Here are slides to a talk I gave earlier this year at the OSU Administrative Professionals Conference. Tons of recommendations for tools I use in order to cut wayyy down on email, make meetings more efficient, and manage people/projects. Some are OSU supported, and some are not.
*Note: each slide w/ an asterisk is stating the tools I’m about to introduce that accomplish that goal. Each simple slide (black background with large white text) is the particular tool being recommended, so subsequent slides are describing features and ways I use that tool. Although I’ve embedded the presentation into this post, I recommend you flip through the slides here, from Haiku Deck’s website so you can see the presentation notes for context.
A lot of computer labs at Ohio State, including the Digital Union labs, are set to print double sided by default. Here’s a quick video showing how to switch between printing single or double sided. Because some days you just really don’t like trees.
You might have heard that Carmen has been on a little unplanned hiatus. Meanwhile, check out these Carmen Alternatives for Coursework. The page outlines alternate ways to accomplish the major functions Carmen provides such as tracking grades, sharing content, and accepting assignments. It’s always stressful when the daily tech we depend on fails us, even though realistically we know that this will happen every once in a while despite the best efforts.
This video always gives me the attitude adjustment I need to take a breather, enact an alternative, and be grateful when my service comes back online.
The Digital Union is getting ready to launch a pilot that will make 3d printing available to all current faculty, staff, and students for free! We’re currently working out all the nitty gritty details such as policies, procedures, maintenance, and software. I can’t tell you too much yet, but stay tuned. Here’s a 3d vase we just printed to test out one our brand new MakerBots!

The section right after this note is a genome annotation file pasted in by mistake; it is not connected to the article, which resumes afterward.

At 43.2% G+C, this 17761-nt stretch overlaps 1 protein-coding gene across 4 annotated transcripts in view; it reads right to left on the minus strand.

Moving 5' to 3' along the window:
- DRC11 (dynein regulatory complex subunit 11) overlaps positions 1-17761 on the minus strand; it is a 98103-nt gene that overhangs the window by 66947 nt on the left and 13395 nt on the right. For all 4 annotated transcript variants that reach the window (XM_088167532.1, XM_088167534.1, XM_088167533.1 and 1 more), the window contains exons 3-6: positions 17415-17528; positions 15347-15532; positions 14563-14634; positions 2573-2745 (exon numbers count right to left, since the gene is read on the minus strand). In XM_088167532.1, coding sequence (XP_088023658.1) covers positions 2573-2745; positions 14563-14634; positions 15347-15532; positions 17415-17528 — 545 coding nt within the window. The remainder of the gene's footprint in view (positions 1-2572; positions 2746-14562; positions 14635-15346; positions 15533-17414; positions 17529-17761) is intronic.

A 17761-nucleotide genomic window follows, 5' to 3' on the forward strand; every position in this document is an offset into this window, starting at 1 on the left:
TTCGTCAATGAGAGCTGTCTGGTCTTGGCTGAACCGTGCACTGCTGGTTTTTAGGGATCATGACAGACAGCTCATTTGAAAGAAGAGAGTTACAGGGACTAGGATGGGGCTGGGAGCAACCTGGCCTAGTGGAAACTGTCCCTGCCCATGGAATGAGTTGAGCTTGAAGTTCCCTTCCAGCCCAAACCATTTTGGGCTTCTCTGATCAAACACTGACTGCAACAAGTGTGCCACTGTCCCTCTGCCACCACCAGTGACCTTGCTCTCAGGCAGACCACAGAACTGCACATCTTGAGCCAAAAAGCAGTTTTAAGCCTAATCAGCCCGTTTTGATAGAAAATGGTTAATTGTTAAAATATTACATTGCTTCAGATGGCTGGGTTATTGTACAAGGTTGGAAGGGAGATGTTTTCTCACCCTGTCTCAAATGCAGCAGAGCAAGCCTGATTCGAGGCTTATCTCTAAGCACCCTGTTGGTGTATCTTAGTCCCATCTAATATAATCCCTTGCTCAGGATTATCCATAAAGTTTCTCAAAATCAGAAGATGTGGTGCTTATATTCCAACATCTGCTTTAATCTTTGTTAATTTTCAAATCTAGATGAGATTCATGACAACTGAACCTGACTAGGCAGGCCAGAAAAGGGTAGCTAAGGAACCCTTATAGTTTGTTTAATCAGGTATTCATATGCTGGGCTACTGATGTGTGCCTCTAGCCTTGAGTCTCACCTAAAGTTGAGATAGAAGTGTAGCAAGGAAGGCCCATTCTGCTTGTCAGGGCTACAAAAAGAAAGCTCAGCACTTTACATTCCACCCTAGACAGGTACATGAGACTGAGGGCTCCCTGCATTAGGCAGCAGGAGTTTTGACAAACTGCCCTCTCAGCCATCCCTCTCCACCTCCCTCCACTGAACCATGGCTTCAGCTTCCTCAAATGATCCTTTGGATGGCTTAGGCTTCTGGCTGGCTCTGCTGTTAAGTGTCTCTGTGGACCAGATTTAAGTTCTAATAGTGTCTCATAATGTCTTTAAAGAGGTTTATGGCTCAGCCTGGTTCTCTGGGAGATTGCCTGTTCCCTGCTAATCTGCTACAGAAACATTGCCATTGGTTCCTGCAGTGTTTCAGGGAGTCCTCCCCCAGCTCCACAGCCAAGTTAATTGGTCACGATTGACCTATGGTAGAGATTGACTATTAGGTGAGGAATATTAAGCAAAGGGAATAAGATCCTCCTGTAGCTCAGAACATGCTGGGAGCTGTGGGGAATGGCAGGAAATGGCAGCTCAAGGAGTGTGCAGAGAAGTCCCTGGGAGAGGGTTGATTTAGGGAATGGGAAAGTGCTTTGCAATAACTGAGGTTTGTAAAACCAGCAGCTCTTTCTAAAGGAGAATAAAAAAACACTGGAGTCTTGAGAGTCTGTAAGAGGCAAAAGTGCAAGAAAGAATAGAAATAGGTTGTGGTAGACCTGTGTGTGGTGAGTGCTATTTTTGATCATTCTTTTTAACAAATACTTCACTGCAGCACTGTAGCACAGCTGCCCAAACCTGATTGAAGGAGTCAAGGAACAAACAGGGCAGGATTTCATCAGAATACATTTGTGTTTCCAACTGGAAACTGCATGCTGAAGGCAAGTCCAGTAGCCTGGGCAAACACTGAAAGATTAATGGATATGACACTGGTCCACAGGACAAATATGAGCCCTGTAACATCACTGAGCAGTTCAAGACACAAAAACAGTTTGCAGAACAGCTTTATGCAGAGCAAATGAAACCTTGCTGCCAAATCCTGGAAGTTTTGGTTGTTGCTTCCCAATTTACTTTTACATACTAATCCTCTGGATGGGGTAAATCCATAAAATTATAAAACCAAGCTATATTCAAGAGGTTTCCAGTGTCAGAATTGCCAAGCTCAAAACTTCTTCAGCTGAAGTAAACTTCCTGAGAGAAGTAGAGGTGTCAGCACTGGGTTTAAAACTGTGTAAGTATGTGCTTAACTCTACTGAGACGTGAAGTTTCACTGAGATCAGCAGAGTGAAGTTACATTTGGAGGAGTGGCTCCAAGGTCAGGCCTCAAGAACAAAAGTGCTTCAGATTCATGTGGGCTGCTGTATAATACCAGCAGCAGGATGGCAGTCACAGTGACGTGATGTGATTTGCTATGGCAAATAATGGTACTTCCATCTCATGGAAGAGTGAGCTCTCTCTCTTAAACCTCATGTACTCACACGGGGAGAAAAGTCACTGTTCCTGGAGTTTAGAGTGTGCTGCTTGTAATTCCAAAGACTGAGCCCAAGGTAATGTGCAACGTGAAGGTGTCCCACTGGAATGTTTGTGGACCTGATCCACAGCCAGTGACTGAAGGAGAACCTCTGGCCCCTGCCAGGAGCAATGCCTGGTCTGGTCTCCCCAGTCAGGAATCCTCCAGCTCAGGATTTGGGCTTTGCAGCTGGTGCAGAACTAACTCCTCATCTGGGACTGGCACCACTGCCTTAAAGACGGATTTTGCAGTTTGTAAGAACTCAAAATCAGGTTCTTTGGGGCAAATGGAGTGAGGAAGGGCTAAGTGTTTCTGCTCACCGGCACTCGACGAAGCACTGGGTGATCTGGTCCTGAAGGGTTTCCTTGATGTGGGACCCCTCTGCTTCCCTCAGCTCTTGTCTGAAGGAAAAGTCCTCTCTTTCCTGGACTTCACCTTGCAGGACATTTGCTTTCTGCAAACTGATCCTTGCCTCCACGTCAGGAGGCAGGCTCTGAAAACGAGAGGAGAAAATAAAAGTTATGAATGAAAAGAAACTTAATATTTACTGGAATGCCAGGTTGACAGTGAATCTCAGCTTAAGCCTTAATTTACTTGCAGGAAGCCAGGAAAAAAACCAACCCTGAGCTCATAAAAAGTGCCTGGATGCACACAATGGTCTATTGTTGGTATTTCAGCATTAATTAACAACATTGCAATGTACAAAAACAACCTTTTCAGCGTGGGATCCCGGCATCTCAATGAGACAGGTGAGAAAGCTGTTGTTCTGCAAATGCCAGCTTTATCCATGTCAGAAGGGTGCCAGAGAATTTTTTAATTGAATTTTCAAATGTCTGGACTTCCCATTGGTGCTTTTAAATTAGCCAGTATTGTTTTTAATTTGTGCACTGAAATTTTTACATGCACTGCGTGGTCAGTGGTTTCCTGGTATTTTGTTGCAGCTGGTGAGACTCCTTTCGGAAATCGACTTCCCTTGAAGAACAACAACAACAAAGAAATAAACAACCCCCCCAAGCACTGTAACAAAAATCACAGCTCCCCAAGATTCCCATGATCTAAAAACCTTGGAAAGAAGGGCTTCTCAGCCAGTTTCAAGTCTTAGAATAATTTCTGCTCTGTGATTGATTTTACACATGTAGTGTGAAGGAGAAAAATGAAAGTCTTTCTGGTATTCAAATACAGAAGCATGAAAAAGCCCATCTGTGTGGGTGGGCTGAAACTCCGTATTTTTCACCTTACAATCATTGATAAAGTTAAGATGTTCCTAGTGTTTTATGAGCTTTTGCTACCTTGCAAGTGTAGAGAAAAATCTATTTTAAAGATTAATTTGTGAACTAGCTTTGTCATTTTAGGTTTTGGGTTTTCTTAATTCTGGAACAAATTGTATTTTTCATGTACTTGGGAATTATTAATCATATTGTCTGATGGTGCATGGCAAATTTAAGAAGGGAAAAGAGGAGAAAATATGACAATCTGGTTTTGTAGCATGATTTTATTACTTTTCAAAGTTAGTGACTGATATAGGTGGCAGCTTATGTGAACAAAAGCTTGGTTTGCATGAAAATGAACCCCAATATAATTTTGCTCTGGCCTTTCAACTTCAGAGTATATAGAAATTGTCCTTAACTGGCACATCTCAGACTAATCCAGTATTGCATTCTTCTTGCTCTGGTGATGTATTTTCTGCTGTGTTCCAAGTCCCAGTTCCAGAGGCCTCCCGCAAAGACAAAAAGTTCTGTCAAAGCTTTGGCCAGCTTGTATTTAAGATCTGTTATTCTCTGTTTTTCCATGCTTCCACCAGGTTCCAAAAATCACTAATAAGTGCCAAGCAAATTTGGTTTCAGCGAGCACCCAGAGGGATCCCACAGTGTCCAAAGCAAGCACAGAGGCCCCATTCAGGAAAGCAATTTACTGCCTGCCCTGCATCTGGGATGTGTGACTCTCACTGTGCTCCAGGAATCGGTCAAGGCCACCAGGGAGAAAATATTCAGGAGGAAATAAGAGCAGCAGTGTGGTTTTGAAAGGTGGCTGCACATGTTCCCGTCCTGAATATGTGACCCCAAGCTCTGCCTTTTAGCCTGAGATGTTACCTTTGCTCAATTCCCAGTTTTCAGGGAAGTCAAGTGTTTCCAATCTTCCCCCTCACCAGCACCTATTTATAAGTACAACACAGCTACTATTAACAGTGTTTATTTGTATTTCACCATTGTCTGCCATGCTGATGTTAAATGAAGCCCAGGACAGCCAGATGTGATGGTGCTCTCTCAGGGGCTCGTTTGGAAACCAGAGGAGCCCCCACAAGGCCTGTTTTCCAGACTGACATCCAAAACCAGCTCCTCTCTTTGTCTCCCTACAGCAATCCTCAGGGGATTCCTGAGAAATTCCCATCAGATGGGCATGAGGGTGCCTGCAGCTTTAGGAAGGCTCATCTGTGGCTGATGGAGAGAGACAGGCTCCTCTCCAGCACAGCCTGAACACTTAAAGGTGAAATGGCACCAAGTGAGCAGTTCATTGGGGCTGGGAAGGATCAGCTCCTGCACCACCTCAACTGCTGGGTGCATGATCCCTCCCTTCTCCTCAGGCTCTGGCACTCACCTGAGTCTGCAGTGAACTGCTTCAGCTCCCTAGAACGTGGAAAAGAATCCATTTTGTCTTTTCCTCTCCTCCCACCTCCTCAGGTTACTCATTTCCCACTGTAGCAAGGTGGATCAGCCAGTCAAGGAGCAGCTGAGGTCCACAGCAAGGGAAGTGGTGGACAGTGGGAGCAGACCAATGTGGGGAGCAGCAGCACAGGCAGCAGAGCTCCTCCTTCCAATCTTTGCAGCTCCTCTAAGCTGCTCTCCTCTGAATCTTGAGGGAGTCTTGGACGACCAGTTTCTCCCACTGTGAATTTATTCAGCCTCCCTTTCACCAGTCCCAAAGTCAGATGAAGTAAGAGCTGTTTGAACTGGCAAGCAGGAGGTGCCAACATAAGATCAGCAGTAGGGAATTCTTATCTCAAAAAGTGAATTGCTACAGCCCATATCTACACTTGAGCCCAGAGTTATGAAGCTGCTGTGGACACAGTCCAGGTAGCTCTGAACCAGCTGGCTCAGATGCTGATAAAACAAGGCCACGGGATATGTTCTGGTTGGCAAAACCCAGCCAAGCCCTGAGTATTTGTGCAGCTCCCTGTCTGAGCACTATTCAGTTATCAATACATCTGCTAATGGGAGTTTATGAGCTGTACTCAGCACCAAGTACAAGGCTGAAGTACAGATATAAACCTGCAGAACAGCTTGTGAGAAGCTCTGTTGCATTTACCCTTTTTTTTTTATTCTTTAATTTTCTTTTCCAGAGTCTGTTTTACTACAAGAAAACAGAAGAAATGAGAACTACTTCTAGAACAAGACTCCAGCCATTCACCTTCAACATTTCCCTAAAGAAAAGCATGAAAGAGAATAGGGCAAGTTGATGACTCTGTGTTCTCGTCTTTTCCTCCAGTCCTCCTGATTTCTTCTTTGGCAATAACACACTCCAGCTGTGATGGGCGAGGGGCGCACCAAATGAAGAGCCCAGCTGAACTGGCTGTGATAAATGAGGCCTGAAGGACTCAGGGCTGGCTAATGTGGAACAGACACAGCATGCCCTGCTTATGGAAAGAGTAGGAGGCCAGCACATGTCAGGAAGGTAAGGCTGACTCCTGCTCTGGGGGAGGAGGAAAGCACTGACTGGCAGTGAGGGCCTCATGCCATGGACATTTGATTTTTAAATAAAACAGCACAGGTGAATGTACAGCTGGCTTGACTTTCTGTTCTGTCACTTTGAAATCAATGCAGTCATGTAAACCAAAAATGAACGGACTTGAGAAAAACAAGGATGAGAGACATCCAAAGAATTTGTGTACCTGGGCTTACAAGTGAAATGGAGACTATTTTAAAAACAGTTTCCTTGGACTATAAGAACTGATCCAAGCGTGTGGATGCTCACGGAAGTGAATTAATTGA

And as if life couldn’t get any better, I just found that Lynda.com offers seven different courses on 3d printing, so take advantage of your free access to these online tutorials, and we’ll see you in the lab.
Have a video on disc or tape you need to make available to your class? Unless you made, and therefore own the copyright to that video, you’ll want to go through a service offered by the Office of Distance Education & eLearning called Secured Media Library. According to the website: Continue reading
Despite the misnomer, Quicktime Player actually does a lot more than play videos. You can use it to make screen recordings, and it’s oh so easy! Here’s the method I recommend, which involves recording and saving your video using Quicktime, then compressing to an mp4 of reasonable file size using MPEG Streamclip.
Install this software to record from your computer OR reserve time to use the Digital Union recording studio, where we have all the software, hardware, and staff assistance to help you get the job done. Either way, here’s what you’ll need to do. Continue reading
Earlier this week, I wrote about Digital Union’s upcoming studio in Denney Hall. It turns out great departments think alike, because ESL just built a super low key, low budget version for their own use. Here’s my Q&A with ESL colleague, Chris Hill.
How will the studio be used?
Chris: Many courses in the American Language Program (pre-admission ESL) and most courses in the ESL Composition Program (post-admission ESL) have been flipped, which means we’ve been creating a lot of materials for students to access online. Continue reading
Most people use the terms encoding and transcoding interchangeably, however there is a distinct difference between the two.
Encoding refers to taking an uncompressed source and converting it to a compressed file whereas transcoding is taking an already compressed file and converting it to another compression scheme. These compression schemes are commonly referred to as codecs. Codec, in this context, is the standard or format of the compression. Continue reading
Today the most commonly consumed media format is MP4 files using the H.264 (Advanced Video Coding) compression scheme for video and AAC (Advanced Audio Coding) for audio. These provide the best, easily consumable, compression ratios and as such became the format of choice for mobile device designers and manufacturers. While H.264 does a very efficient job of compressing video, making larger sizes and higher quality possible at lower bit rates than previous formats, there’s always room for improvement. That’s where H.265, or HEVC (High Efficiency Video Coding), comes in. Continue reading
Meet Justin Troyer, our very own Media Services expert from the Office of Distance Education & eLearning! He has his own blog called Medialogue where he writes about tips, info, and current standards of video production in higher ed. I’ve just added Justin as a guest blogger, so feel free to follow him on Medialogue, or simply look forward to his posts on my site. That’s right, right here!